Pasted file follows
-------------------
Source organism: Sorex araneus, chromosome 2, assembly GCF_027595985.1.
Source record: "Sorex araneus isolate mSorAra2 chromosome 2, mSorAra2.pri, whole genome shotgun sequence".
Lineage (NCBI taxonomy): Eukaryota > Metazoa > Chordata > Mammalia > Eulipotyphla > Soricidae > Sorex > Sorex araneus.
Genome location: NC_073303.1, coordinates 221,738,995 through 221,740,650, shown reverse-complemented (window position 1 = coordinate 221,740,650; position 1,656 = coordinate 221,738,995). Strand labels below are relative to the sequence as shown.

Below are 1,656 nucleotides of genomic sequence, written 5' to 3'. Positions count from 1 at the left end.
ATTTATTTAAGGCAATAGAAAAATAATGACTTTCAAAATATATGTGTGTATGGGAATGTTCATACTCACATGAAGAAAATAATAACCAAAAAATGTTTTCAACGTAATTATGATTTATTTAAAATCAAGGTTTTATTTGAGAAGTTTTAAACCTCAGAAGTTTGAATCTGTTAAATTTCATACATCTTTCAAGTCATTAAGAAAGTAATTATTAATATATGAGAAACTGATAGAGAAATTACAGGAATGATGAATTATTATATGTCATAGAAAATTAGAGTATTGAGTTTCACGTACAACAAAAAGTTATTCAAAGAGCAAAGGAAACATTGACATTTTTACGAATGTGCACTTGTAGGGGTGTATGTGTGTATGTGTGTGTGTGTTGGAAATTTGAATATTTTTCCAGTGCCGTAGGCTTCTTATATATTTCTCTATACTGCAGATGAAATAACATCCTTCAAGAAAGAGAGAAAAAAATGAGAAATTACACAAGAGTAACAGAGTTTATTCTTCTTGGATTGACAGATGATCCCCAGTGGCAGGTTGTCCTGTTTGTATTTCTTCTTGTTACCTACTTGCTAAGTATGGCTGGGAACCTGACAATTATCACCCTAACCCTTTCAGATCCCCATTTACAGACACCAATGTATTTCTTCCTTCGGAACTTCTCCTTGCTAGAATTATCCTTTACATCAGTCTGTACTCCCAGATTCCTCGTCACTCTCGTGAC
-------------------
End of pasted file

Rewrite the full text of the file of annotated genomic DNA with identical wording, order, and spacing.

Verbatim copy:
Source organism: Sorex araneus, chromosome 2, assembly GCF_027595985.1.
Source record: "Sorex araneus isolate mSorAra2 chromosome 2, mSorAra2.pri, whole genome shotgun sequence".
Lineage (NCBI taxonomy): Eukaryota > Metazoa > Chordata > Mammalia > Eulipotyphla > Soricidae > Sorex > Sorex araneus.
Genome location: NC_073303.1, coordinates 221,738,995 through 221,740,650, shown reverse-complemented (window position 1 = coordinate 221,740,650; position 1,656 = coordinate 221,738,995). Strand labels below are relative to the sequence as shown.

Below are 1,656 nucleotides of genomic sequence, written 5' to 3'. Positions count from 1 at the left end.
ATTTATTTAAGGCAATAGAAAAATAATGACTTTCAAAATATATGTGTGTATGGGAATGTTCATACTCACATGAAGAAAATAATAACCAAAAAATGTTTTCAACGTAATTATGATTTATTTAAAATCAAGGTTTTATTTGAGAAGTTTTAAACCTCAGAAGTTTGAATCTGTTAAATTTCATACATCTTTCAAGTCATTAAGAAAGTAATTATTAATATATGAGAAACTGATAGAGAAATTACAGGAATGATGAATTATTATATGTCATAGAAAATTAGAGTATTGAGTTTCACGTACAACAAAAAGTTATTCAAAGAGCAAAGGAAACATTGACATTTTTACGAATGTGCACTTGTAGGGGTGTATGTGTGTATGTGTGTGTGTGTTGGAAATTTGAATATTTTTCCAGTGCCGTAGGCTTCTTATATATTTCTCTATACTGCAGATGAAATAACATCCTTCAAGAAAGAGAGAAAAAAATGAGAAATTACACAAGAGTAACAGAGTTTATTCTTCTTGGATTGACAGATGATCCCCAGTGGCAGGTTGTCCTGTTTGTATTTCTTCTTGTTACCTACTTGCTAAGTATGGCTGGGAACCTGACAATTATCACCCTAACCCTTTCAGATCCCCATTTACAGACACCAATGTATTTCTTCCTTCGGAACTTCTCCTTGCTAGAATTATCCTTTACATCAGTCTGTACTCCCAGATTCCTCGTCACTCTCGTGAC